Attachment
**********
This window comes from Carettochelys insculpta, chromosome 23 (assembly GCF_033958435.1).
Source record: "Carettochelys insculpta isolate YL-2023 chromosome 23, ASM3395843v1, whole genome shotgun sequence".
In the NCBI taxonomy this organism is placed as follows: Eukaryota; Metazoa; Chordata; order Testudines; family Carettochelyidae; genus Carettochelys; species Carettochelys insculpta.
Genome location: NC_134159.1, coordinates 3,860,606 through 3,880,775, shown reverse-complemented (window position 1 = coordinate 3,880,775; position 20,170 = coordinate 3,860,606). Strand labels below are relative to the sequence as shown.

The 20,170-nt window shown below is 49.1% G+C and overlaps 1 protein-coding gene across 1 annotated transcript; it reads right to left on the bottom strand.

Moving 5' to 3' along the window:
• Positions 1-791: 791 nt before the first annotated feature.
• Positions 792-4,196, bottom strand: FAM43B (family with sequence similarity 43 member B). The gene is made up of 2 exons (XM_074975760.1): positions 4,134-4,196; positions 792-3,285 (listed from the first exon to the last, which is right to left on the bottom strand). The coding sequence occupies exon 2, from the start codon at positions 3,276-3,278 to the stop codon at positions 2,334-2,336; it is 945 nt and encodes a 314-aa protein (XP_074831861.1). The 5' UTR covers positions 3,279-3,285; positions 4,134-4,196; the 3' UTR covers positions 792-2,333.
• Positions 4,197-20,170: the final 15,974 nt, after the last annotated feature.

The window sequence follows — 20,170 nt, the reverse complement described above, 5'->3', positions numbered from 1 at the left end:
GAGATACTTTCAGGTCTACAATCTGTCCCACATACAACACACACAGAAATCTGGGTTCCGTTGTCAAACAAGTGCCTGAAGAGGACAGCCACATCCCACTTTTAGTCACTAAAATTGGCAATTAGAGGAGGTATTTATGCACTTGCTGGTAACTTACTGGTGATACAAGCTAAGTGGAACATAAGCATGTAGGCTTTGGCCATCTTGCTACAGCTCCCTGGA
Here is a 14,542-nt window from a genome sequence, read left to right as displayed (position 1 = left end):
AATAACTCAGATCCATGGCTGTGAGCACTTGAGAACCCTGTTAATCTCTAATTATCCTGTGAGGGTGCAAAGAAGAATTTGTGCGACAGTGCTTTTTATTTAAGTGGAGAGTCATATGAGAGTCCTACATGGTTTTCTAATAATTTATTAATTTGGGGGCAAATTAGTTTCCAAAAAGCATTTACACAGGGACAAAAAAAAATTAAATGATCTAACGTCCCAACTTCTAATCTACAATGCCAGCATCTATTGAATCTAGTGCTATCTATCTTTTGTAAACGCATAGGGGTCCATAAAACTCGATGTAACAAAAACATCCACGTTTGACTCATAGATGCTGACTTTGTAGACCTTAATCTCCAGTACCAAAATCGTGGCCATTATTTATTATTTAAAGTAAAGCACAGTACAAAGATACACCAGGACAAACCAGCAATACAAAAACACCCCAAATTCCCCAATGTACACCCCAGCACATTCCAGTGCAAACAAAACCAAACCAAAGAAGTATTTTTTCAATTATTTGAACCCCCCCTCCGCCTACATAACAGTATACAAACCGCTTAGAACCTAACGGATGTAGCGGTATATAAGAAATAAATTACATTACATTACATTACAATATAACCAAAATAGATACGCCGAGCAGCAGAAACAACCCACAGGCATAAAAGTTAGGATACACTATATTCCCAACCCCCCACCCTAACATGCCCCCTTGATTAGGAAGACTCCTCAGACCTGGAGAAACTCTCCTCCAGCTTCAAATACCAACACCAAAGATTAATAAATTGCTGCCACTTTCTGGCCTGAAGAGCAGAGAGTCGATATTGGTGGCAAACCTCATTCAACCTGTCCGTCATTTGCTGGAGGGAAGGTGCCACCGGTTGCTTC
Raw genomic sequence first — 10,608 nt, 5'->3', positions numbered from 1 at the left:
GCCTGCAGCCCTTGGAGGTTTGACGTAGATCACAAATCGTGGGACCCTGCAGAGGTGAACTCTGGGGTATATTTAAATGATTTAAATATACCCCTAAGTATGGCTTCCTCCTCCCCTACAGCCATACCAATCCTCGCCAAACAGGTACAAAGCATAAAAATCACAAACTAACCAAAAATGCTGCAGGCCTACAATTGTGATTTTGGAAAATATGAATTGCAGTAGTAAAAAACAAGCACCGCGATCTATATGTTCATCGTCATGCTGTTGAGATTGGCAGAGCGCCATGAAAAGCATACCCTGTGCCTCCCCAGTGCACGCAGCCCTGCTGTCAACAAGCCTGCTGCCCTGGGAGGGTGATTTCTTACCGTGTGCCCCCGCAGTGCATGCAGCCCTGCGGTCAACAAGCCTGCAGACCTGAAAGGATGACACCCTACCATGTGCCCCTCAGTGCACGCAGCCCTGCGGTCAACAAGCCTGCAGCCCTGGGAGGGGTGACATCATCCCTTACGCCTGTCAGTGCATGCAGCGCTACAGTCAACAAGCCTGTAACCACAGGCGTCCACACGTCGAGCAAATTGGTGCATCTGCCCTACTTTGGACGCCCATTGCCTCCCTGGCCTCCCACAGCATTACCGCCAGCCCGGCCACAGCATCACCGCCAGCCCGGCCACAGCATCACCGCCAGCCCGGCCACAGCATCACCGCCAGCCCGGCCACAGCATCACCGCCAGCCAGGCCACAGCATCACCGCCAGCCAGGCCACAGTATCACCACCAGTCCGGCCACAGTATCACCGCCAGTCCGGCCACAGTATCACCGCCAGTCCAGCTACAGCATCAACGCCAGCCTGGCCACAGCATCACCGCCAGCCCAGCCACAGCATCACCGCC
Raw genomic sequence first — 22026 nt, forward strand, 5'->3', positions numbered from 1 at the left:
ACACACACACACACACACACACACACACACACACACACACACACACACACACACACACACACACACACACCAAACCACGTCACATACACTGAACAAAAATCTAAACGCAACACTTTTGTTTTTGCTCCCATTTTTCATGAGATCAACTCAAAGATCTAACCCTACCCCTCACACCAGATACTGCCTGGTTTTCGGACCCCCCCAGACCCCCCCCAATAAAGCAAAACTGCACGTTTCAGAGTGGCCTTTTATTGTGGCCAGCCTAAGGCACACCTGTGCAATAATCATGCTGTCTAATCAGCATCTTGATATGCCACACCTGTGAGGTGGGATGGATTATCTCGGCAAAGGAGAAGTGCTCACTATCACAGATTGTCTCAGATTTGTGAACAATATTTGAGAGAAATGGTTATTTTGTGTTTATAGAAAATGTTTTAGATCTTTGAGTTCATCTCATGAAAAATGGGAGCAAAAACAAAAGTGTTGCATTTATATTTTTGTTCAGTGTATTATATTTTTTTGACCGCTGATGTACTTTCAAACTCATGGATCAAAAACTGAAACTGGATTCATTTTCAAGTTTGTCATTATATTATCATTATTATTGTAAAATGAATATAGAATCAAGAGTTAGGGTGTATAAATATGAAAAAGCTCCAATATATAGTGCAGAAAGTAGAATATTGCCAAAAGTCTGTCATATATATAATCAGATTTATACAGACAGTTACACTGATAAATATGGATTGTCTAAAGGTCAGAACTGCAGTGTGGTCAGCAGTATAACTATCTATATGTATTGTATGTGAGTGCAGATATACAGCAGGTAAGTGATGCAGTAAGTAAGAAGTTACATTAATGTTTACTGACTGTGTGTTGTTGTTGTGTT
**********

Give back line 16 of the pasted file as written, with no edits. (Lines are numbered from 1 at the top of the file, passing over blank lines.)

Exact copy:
Raw genomic sequence first — 22026 nt, forward strand, 5'->3', positions numbered from 1 at the left: